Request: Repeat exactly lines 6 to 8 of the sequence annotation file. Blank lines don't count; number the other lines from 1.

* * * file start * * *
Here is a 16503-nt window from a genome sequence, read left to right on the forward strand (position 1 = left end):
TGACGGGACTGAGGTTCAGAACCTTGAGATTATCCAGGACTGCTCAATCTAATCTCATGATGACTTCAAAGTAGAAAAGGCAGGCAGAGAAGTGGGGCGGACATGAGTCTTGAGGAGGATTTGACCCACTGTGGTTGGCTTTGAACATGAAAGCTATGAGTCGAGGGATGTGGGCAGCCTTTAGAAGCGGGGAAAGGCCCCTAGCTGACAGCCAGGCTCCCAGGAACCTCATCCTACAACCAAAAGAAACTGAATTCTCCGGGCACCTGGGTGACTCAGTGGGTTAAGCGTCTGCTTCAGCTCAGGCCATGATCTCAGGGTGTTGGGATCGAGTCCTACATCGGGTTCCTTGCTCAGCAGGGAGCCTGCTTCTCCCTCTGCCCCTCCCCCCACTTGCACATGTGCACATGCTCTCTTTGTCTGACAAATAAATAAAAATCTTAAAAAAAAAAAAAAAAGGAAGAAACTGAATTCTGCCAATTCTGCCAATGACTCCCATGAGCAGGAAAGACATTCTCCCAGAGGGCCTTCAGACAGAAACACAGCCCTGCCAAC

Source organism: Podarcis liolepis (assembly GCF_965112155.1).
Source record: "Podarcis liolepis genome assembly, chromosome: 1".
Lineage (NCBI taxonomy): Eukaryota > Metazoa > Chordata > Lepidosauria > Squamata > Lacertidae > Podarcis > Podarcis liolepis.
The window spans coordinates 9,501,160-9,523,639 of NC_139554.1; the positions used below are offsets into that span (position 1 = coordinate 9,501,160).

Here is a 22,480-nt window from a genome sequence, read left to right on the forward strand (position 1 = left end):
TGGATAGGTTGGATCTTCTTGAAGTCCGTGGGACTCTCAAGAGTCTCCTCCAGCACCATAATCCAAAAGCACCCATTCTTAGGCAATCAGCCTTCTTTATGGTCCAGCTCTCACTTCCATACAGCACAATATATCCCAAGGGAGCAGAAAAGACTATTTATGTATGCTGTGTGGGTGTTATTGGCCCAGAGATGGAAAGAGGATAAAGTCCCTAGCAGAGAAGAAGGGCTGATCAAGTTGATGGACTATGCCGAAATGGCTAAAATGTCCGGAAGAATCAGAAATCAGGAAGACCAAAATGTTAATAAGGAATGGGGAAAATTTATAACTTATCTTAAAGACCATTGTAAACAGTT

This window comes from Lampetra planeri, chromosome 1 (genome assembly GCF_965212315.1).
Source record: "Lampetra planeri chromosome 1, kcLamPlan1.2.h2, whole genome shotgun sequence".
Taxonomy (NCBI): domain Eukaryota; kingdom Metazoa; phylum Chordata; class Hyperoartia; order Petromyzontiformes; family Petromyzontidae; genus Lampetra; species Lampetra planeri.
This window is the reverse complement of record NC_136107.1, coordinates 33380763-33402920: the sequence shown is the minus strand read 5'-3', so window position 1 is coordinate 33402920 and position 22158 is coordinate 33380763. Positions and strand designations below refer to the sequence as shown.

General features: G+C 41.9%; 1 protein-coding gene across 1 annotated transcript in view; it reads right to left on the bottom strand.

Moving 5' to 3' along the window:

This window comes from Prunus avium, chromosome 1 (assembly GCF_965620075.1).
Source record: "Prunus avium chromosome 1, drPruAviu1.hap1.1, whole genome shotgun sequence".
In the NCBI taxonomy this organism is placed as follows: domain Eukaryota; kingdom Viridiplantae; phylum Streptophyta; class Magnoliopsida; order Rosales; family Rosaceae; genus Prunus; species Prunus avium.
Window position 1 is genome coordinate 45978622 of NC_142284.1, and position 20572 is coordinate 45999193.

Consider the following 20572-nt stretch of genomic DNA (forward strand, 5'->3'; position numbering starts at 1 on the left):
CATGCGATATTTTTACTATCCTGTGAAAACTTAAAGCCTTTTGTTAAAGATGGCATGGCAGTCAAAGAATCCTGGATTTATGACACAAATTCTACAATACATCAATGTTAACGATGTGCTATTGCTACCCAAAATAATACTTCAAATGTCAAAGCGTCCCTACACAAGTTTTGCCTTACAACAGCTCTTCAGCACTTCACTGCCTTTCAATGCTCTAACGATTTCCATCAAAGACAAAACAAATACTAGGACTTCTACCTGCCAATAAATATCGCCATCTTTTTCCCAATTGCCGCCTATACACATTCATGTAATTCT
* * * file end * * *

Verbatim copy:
The window spans coordinates 9,501,160-9,523,639 of NC_139554.1; the positions used below are offsets into that span (position 1 = coordinate 9,501,160).

Here is a 22,480-nt window from a genome sequence, read left to right on the forward strand (position 1 = left end):
TGGATAGGTTGGATCTTCTTGAAGTCCGTGGGACTCTCAAGAGTCTCCTCCAGCACCATAATCCAAAAGCACCCATTCTTAGGCAATCAGCCTTCTTTATGGTCCAGCTCTCACTTCCATACAGCACAATATATCCCAAGGGAGCAGAAAAGACTATTTATGTATGCTGTGTGGGTGTTATTGGCCCAGAGATGGAAAGAGGATAAAGTCCCTAGCAGAGAAGAAGGGCTGATCAAGTTGATGGACTATGCCGAAATGGCTAAAATGTCCGGAAGAATCAGAAATCAGGAAGACCAAAATGTTAATAAGGAATGGGGAAAATTTATAACTTATCTTAAAGACCATTGTAAACAGTT